C.Y. reprimanded for blaming Donald Tsang for popularity woes
Rita Fan and Chan Yuen-han say it's unfair for Leung Chun-ying to attribute his slump in popularity to the previous government
Political heavyweights Rita Fan Hsu Lai-tai and Chan Yuen-han have hit back at Chief Executive Leung Chun-ying's remark that problems from the previous administration led to his flagging popularity.
The pair hinted that having to deal with unresolved issues from one government to the next was no excuse for Leung; instead the problems should be seen as opportunities for him to prove his worth.
Leung laid the blame for his drop in support on his predecessor Donald Tsang Yam-kuen on Friday. "My administration is not playing a new game of chess, but a game that existed on June 30 [the day before Leung took office], a game that was already under way," Leung said.
Fan, a member of the National People's Congress Standing Committee, countered yesterday that Leung's remark might give the public an impression that he is trying to shirk responsibility.
"No new government takes office without playing the game of chess that was already under way," Fan said. "If the game that existed is not played well, it could be [the opportunity for the new player to] turn around and win." Fan also put a spin on the low popularity figures, saying it was an opportunity for government to win support.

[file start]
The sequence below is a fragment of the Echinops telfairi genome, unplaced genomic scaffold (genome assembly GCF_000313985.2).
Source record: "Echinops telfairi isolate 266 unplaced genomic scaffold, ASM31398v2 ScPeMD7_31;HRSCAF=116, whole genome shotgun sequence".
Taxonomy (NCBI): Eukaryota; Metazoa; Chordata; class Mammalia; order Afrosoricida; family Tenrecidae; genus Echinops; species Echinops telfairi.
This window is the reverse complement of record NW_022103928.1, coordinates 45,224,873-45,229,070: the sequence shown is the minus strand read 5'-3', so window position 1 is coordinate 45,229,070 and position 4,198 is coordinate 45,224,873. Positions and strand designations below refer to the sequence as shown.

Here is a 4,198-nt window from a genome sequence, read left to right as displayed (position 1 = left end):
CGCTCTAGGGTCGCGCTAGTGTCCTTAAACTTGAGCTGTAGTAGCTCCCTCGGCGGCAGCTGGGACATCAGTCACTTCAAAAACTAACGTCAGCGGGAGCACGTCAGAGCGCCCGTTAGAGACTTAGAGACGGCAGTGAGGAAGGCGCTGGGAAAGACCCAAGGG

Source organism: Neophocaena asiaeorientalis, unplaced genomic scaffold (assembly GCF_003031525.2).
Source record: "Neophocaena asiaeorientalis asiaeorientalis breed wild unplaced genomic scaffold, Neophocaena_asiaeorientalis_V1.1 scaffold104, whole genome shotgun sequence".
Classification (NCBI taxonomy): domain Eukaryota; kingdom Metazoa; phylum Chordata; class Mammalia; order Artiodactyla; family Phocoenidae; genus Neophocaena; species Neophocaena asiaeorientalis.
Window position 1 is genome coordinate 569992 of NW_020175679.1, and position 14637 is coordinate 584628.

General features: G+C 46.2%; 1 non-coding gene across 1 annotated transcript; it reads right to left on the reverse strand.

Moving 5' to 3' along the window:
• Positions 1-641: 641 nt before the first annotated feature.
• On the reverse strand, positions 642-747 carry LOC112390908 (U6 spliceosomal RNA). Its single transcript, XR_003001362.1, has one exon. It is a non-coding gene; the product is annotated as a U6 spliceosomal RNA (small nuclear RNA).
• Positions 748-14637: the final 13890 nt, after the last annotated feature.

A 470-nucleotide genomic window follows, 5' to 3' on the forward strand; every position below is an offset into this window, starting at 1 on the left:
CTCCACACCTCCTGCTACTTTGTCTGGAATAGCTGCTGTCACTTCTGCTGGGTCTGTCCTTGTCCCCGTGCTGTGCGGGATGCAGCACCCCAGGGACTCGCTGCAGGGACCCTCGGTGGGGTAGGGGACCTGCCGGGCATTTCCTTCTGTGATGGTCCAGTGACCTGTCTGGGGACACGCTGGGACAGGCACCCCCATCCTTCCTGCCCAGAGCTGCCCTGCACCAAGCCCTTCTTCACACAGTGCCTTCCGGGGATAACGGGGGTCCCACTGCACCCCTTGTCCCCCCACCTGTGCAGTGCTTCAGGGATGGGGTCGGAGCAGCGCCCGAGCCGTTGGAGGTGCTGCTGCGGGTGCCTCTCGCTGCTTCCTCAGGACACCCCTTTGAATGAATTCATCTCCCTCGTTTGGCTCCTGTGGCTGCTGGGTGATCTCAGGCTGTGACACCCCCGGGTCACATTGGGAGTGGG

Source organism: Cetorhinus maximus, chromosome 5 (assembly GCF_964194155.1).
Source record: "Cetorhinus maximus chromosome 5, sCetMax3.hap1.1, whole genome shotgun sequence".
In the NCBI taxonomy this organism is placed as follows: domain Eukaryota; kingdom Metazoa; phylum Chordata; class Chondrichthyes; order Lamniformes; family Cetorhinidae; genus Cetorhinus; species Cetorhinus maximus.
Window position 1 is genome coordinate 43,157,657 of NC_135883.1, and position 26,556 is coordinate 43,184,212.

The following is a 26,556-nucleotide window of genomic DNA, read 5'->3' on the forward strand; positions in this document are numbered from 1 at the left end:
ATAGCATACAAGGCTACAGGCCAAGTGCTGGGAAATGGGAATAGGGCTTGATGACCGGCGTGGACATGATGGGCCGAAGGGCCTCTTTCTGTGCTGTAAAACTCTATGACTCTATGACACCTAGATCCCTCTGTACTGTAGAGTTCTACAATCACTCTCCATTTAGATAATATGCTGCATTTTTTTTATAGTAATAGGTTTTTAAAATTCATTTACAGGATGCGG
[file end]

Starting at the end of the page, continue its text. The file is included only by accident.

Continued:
Speaking separately, Chan Yuen-han, the honorary president of the Beijing-loyalist Federation of Trade Unions, endorsed Fan's view.
"Hong Kong people expect our government to have an open heart, and face Hong Kong's problems, you cannot just haggle over your own situation."
However, Jasper Tsang Yok-sing, lawmaker from the pro-government Democratic Alliance for the Betterment and Progress of Hong Kong, believed Leung was only trying to explain his situation and was not shirking responsibility.
Meanwhile, Basic Law Committee deputy chairwoman Elsie Leung Oi-see said in a public lecture that there was an anti-communist sentiment in Hong Kong, She insisted that under the Basic Law, the central government has a role in Hong Kong affairs, and "to [read] everything that the central government does as intervention … is negligence in reading the Basic Law."
Leung reiterated her belief that the solution to address the swelling number of mainland women giving birth in Hong Kong would be for the chief executive to submit a report to the NPC, the mainland's highest state body, asking for an interpretation of the Basic Law.
At the centre of the debate is the granting of permanent residency to children born in Hong Kong. Some critics say the influx of mainland mothers giving birth in the city puts a strain on medical and educational services.
In a landmark case, the Court of Final Appeal ruled in 2001 that mainland baby Chong Fung-yuen, who was born in Hong Kong, had the right of abode, regardless of her parents' immigration status.
The ruling contradicted the NPC's 1999 interpretation of the Basic Law that denied permanent residency to children born outside the city before either parent was a permanent resident.